In 1997, Blur had long been one of the biggest bands in England. The Britpop hype was their platform and they manifested their standing over four albums in the early and mid-1990s, not least through the rivalry and publicly displayed vying for higher sales with Oasis. Unlike their biggest rivals from Manchester, Blur were ready to venture out on their self-titled album. They turned away from their previous sound, which had become their own trademark and that of the entire Britpop era. "Blur" is based on American indie with lo-fi influences. Albarn and his fellow musicians looked at Dub ("Essex Dogs") and poked fun at grunge with "Song 2". Their courage paid off and “Blur” became the band's most successful album. The step to say goodbye to the comfort zone deserves respect.

Even in the USA, Blur made their breakthrough thanks to “Song 2”. Many of her British colleagues have found it hard to beat - Blur made it through a misunderstood joke. Just like the success in America, the genesis of the song was more or less a coincidence. The album was already finished and the band had a party in the studio. During the festivities, they spontaneously recorded the song that made them famous beyond the borders of Great Britain.

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From ruins: The Verve - "Urban Hymns" (1997)

“Urban Hymns” by The Verve appeared like “Blur” after the actual zenith of Britpop. It doesn't make the album any worse. With their third album, the band from Wigan said goodbye to the Shoegaze and set out to become one of the most influential English bands of the late 90s. However, before the greatest album in their history was created, The Verve went through a brief crisis. Frontman Richard Ashcroft and guitarist Nick McCabe couldn't bridge their differences, so The Verve no longer existed. Just a few weeks after the breakup, the group got back together - but without McCabe. Ashcroft reflected on the strengths of the band and jumped over his shadow. He called McCabe and asked him to get back on The Verve after the rest of the members realized that without the former guitarist, an important piece of the puzzle was missing.

The trite cliché of the phoenix rising from the ashes became a reality on The Verve and their groundbreaking album "Urban Hymns". The song "Neon Wilderness" still refers to the previous albums with their flat, dreamy guitar arrangements and the psychedelic touch. “The Rolling People” and “Come On”, on the other hand, are much more straightforward and help “Urban Hymns” achieve a successful dynamic. The album is far without getting lost. It's structured without looking stiff.

The Verve's only number one hit is “The Drugs Don't Work”, but the undisputed best-known song is and remains the album opener “Bittersweet Symphony”. The orchestral version of the Rolling Stones song “The Last Time” served as a template for the world-famous orchestra sample - litigation included. At the latest through the use of the song in the film “Eiskalte Engel”, “Bittersweet Symphony” became legendary.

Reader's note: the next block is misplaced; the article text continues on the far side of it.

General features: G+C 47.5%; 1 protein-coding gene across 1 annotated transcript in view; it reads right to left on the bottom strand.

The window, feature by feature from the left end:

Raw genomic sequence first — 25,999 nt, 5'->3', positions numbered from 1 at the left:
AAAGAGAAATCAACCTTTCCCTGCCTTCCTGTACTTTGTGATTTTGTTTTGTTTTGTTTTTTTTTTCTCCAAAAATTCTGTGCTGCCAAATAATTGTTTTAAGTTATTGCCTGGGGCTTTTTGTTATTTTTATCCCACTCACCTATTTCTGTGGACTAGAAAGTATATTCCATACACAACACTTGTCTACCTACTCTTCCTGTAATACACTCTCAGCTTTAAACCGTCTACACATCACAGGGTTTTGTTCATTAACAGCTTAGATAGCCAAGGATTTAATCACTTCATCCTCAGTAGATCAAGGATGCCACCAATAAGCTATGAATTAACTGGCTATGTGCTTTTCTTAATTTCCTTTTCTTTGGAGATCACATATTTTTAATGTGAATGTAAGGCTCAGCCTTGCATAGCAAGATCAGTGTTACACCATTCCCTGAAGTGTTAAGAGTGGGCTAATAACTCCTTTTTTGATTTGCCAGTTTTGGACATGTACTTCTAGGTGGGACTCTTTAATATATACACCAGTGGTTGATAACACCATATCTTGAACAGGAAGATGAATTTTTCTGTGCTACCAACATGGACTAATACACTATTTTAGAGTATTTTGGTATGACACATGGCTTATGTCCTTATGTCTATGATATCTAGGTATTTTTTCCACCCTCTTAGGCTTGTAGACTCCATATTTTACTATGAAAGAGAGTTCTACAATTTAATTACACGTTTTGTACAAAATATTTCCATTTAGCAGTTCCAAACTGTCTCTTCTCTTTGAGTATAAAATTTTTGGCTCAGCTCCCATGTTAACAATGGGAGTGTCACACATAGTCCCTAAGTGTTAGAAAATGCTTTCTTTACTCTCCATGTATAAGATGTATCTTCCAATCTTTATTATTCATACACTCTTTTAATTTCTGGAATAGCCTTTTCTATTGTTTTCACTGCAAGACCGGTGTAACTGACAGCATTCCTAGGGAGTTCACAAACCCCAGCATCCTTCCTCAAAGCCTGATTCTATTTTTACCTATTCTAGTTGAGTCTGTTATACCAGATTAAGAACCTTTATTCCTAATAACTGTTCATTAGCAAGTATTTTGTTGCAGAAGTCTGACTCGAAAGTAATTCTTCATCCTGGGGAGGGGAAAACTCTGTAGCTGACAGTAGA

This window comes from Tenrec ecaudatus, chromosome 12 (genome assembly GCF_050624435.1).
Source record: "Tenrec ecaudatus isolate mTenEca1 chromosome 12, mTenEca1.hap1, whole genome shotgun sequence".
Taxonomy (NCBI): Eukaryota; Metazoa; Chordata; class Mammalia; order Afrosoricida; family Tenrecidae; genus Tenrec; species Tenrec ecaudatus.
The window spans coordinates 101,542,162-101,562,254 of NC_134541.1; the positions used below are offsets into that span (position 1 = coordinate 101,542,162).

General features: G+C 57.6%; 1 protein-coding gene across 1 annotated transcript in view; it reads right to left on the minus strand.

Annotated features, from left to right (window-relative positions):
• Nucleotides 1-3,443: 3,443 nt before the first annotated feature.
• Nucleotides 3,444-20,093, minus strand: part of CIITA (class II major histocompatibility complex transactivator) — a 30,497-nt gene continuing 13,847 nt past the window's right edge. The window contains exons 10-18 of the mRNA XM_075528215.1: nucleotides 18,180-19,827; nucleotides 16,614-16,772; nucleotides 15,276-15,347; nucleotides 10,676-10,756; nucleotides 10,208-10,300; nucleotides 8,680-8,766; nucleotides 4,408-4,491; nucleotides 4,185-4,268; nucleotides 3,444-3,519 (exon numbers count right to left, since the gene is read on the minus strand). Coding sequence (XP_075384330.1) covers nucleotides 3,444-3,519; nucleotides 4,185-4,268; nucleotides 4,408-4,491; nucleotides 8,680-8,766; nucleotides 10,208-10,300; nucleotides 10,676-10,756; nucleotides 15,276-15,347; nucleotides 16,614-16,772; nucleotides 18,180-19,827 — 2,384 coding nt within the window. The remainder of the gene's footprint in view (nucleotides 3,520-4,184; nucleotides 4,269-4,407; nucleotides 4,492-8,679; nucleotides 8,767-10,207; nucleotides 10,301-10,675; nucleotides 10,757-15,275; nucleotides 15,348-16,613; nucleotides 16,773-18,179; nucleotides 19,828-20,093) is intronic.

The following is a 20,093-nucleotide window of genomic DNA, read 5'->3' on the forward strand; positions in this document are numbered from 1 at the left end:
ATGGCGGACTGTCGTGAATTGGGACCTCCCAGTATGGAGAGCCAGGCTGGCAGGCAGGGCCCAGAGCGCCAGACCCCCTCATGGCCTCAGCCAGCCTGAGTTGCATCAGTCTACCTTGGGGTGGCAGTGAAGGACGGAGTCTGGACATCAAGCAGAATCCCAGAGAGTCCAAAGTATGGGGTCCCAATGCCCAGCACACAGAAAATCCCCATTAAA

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Manic Street Preachers - "The Holy Bible" (1994)

It was Richey Edwards' album and his latest craze: a bunch of full-bodied quotes, not quite understood philosophy, social romance, puns, late adolescent poetry and aversion to the world. Live, Edwards fumbled beside the three musicians, rarely in the picture; Poster boy, heretic and martyr at the same time. Edwards read five books in a week, so Nicky Wire in retrospect - the bassist who married in 1994 and loved to vacuum at home couldn't keep up. Most of the lyrics came from Richey Edwards, who then threw down the chunks of James Bradfield, who had to write the music for "Yes", "Archives Of Pain" and "Revol". The singer remembers his first irritation.

"The Holy Bible" was the Manic Street Preachers' third work, a call to arms after the inflated "Gold Against The Soul". They realized that the “Generation Terrorists” provocation was quickly gone. Now they wrapped themselves in desert and medal-draped military rags, Bradfield put on a bobble hat - and so they rocked through English television: "Faster", "P.C.P.", "She Is Suffering". Glastonbury. Reading. Smash guitars. The revolution starts here.

But it wasn't all noise. James Bradfield managed to get some of his most beautiful songs to the difficult text masses, "She Is Suffering", "Die In The Summertime", the unforgettable riff of "Faster": "I am stronger than Mensa, Miller and Mailer." At that time hardly anyone wanted " The Holy Bible ”. Today the British music press celebrates the unwieldy campaign against consumerism, the USA and mental inertia as the triumph of the Welsh - it was actually only "Everything Must Go" that made the Manic Street Preachers popular. By then, Richey Edwards had already disappeared, was considered missing for years, and now reported as dead.

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When two argue, the third is happy: Pulp - "Different Class" (1995)

If you believe the master himself, the majority of the lyrics on this record were written within one night at the kitchen table. Flanked by a cheap bottle of brandy and emotional imbalance. Journalists and students alike should be aware that this way of working is often very productive.